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War and Remembrance (1978)

by Herman Wouk

Other authors: See the other authors section.

Series: World War II Saga (2), Jewish Experience in Twentieth Century (2)

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2,351344,937 (4.27)113
From the Middle East, to Moscow, to Hitler's death camps, the members of the Henry family face grave danger as they fight in the Second World War.

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» See also 113 mentions

English (33)  Italian (1)  All languages (34)
Showing 1-5 of 33 (next | show all)
Herman Wouk’s words from “the Author to the Reader” at the beginning of the book:

The evil in Human Hearts Knows no Boundary, except the deeper, stronger human will to freedom, order, and justice. In the long run that will so far has prevailed.

War and Remembrance is a continuance of The Winds of War which together became my pandemic reads. The two volumes tell the story of World War II. They had been on my “to-read” list for a long time, but I wasn’t sure if they would hold my interest long enough to get through 2300 pages. Completing the books was a big accomplishment for me not only because of the number of pages but because of what I learned about the war.

Wouk tells the story of World War ll in a compelling way using the third person omniscient point of view. He also often uses letters and other writings to move the story along. Although “the war” is main character, there are several storylines involving various members of the Henry family who interact with actual historic characters. The fictional characters are a device to tell the story of the war and to keep the reader interested.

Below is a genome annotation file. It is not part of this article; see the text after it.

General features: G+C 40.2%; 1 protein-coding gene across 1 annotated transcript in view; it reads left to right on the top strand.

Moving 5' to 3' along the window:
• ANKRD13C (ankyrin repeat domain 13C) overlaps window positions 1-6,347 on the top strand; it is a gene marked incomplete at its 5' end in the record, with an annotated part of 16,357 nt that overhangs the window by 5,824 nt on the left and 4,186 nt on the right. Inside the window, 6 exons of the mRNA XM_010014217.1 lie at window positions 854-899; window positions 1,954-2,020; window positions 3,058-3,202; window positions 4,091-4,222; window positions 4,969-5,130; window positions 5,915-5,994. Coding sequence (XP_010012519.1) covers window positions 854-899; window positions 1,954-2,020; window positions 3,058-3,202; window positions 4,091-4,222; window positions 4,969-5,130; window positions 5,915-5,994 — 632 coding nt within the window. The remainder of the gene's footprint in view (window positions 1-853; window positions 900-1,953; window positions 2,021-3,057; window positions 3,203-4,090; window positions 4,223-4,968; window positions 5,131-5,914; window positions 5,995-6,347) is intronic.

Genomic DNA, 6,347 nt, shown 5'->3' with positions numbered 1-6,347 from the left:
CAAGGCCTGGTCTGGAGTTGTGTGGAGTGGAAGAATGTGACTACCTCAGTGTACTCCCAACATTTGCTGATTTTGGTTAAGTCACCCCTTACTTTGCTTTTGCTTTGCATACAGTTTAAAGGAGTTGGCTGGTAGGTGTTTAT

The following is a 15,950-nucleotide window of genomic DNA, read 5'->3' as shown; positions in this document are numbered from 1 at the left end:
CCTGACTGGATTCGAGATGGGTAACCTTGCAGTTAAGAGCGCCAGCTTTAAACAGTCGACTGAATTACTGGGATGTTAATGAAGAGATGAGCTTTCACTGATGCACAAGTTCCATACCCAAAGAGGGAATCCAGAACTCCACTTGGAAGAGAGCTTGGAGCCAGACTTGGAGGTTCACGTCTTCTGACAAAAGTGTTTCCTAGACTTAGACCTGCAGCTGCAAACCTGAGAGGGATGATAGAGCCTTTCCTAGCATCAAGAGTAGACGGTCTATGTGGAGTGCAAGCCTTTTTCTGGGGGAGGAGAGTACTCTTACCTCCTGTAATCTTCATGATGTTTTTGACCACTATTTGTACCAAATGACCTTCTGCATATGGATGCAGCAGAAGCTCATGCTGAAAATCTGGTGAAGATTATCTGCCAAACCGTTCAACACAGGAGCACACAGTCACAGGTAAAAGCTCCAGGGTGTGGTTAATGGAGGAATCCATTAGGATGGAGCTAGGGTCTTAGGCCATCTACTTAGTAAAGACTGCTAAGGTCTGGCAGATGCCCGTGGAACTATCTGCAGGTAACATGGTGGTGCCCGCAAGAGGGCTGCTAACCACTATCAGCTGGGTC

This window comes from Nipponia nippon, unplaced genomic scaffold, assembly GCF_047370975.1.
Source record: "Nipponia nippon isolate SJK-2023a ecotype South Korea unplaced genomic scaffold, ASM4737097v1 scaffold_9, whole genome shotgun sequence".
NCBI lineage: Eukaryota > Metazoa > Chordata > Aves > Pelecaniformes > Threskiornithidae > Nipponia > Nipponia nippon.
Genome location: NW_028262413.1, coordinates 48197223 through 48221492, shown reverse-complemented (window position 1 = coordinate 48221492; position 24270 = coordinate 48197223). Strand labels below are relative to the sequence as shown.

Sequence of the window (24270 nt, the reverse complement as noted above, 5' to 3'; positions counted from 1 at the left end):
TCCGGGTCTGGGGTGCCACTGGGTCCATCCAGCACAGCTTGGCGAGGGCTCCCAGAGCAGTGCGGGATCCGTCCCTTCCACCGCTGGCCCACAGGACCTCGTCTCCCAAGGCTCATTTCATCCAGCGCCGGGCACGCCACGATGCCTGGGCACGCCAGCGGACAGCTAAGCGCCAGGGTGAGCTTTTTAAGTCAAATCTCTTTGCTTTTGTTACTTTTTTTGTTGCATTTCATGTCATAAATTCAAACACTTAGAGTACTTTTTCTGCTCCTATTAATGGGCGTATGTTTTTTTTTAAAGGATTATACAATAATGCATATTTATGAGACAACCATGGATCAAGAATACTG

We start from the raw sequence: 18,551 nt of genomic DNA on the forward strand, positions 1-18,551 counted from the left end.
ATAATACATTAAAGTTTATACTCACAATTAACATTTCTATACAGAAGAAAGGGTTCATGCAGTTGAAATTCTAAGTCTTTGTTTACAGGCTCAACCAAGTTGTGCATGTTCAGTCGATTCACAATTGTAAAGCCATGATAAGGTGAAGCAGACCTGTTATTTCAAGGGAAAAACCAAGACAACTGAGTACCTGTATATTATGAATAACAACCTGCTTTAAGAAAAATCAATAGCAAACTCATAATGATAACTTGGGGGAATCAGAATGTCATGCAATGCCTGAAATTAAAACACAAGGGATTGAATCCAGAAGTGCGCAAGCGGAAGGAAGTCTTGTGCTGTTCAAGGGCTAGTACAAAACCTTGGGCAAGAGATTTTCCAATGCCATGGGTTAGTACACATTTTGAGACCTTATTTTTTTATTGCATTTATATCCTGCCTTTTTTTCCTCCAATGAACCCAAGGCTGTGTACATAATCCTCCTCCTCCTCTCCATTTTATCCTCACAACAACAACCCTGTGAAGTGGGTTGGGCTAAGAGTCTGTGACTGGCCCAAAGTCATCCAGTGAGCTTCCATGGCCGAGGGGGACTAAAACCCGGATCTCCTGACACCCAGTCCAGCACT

The events in the book are told mostly in chronological order. Since there are so many stories and so much happening within the same timeframe, the volumes jump from one character to another often taking the reader away from an event for several chapters before returning. I found this disconcerting at first but soon got used to it. At times the author steps completely out of the story and discusses how events relate to the then current (1970s) world.

The books were not perfect. The writing about the war details was sometimes tedious and some of the family drama seemed like a soap opera. But I bought into the drama and learned so much about a pivotal time in our history. When I finally got to the end, I wanted it to keep going. I seldom give a book 5 stars, but War and Remembrance along with The Winds of War deserve my top rating. ( )
  slsmith101 | Jul 20, 2020 |
I am very glad that I read (listened to) this sequel to The Winds of War but it didn't quite pack the same punch. I suspect that part of the problem is it is soooo long; even though my attention only flagged once (when the list of people in the Midway battle was given), it was a bit wearing.

Kevin Pariseau was terrific and I am happy that I chose to experience these books in audiobook format. ( )
  leslie.98 | Feb 26, 2017 |
Follow up to the Winds of War ( )
  JackSweeney | Jan 10, 2017 |
Historical fiction ( )
  ramrak | Nov 5, 2016 |